June is Pride Month, and nobody does Pride quite like New York City. With this year marking the 50th anniversary of Stonewall, the city is pulling out all the stops to put on the biggest and best celebration of gay pride yet.
There are some events that are just quintessentially “summer:” Beach days, block parties, outdoor concerts and local carnivals are just a few that come to mind. So what happens when you combine some of these perfectly in-season events? You’ll end up with the biggest and best summer party of the season, which is exactly how one would define the Super Mega Ultra Giant Mad Decent Block Party Festival, taking place on July 20 and 21 at Gillette Stadium in Foxborough, Massachusetts.
I guess the second time’s the charm with music festivals, especially with Governors Ball in New York City. After experiencing my first festival the week before at Boston Calling, I felt better equipped to handle the Empire State’s premier summer music event. The ninth edition of the three-day festival, held this past weekend at Randall’s Island Park, sure had its ups and downs, as is warranted for such a large event in the city.
New York City sure knows how to throw a three-day party. It also knows how to handle all of the eclecticness and craziness that comes with hosting a music festival. The Governors Ball, held at Randall’s Island Park this past weekend, evolved from its humble beginnings in 2011 to become something beyond just a venue with multiple artists performing. Now, the festival has grown to host dozens of food vendors, activities and events so there’s never a second of your weekend wasted to boredom, hunger or thirst.
Attending Boston Calling was truly a trial for a first-time festival goer, especially one that doesn’t even clear five feet, such as myself. However, the 10th edition of the music festival, which was held at the Harvard Athletic Complex over Memorial Day Weekend, hosted more than enough talented performers to make it a worthwhile way to ring in the summer season. With sunny skies and temperatures that barely broke 70 degrees, even the weather cooperated to make the festival memorable.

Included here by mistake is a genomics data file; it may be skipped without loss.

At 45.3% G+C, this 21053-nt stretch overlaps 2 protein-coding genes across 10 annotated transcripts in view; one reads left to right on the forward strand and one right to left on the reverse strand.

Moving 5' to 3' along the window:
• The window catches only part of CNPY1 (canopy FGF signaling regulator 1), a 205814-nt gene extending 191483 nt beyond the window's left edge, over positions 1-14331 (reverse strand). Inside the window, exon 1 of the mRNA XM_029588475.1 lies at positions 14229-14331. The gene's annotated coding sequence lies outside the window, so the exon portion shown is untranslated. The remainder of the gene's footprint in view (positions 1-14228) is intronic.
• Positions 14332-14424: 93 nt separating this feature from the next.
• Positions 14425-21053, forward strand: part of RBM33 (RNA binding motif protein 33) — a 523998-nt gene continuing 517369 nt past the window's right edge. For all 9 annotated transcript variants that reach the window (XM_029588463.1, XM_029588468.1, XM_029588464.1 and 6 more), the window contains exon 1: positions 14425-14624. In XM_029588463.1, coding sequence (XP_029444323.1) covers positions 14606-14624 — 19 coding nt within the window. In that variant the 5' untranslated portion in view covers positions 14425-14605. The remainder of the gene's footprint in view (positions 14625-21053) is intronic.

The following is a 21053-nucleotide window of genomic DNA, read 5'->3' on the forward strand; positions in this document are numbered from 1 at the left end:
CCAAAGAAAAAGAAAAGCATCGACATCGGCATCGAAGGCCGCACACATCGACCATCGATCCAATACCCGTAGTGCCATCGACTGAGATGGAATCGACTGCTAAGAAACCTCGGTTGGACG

Over the past few years, music festivals have transformed beyond just concert events with multiple artists. Now the food, the fashion trends people are wearing and the activities for attendees are arguably equally as important to the experience. Boston Calling is no different and in 2019, the festival definitely delivered on all fronts for a fun and even sometimes overwhelming experience with the bevy of options available.
The best weekend of the summer is fast approaching: The Governors Ball Music Festival is set to start this Friday, May 31, and continue for the rest of the weekend at Randall’s Island Park in New York City. With the fest only days away, here’s our final profile in which we spotlight some of the best up-and-coming musicians playing this year.
Throughout the conference tournament, the UConn baseball team has seen production from unexpected places. Whether it is a walk off from a player, David Langer, who had four hits on the season to that point or a steady stream of extra-base knocks from a freshman and a transfer, Kyler Fedko and Paul Gozzo, respectively.
Patrick Winkel had heard about how UConn turns on the jets when they get to Clearwater in the postseason. His brother had experienced it twice already, a semifinal appearance against Houston in 2017 and the final in 2018 against ECU. But he hasn’t gotten his first taste until this year. He’s liking it.
A UConn student was killed Thursday night after hitting a bus head-on while driving on Route 195 in Mansfield.
Jalen Adams left UConn as the tenth all-time scorer in program history. Katie Lou Samuelson and Napheesa Collier helped bring a title to Storrs and transformed into perennial All-Americans. Now, the two programs look to a pair of rising seniors to step into new roles: Christian Vital and Crystal Dangerfield.
Dear Letter to the Editor:
Ellie Catherine Hudd is correct. ( Please Don't Defend the Indefensible).
On December 7, 1941 Japanese killers murdered 2300 Americans at Pearl Harbor. If President Franklin Delano Roosevelt had described the intentional slaughter of 2300 Americans when he stood before the U.S. Congress on December 8, 1941 as a day " some people did something", he and it would be viewed by history as ludicrous and pathetic. Of course as a patriotic American FDR described December 7, 1941 as " a day that will live in infamy".
September 11, 2001 is no different. On that day Koranic killers murdered 3000 people in New York City, Washington, D.C. and Pennsylvania. Obviously it too was a day that will live in infamy. Anyone who would describe a day when 3000 people were intentionally slaughtered in the United States as a day when "some people did something" is as ludicrous and pathetic as the words themselves.
Click here for the Daily Campus Article: “Presidential and right-wing media attacks on Ilhan Omar are dangerous and unfounded.”
With the last finals of the semester and for some, graduation, behind us, it’s time to start making summer plans. The Governors Ball Music Festival, a three-day festival at Randall's Island Park in New York City spanning May 31 to June 2, is the perfect way to kick off a truly incredible summer. With the festival less than a month away, we’re continuing to spotlight some of the best up-and-coming musicians playing the fest this year.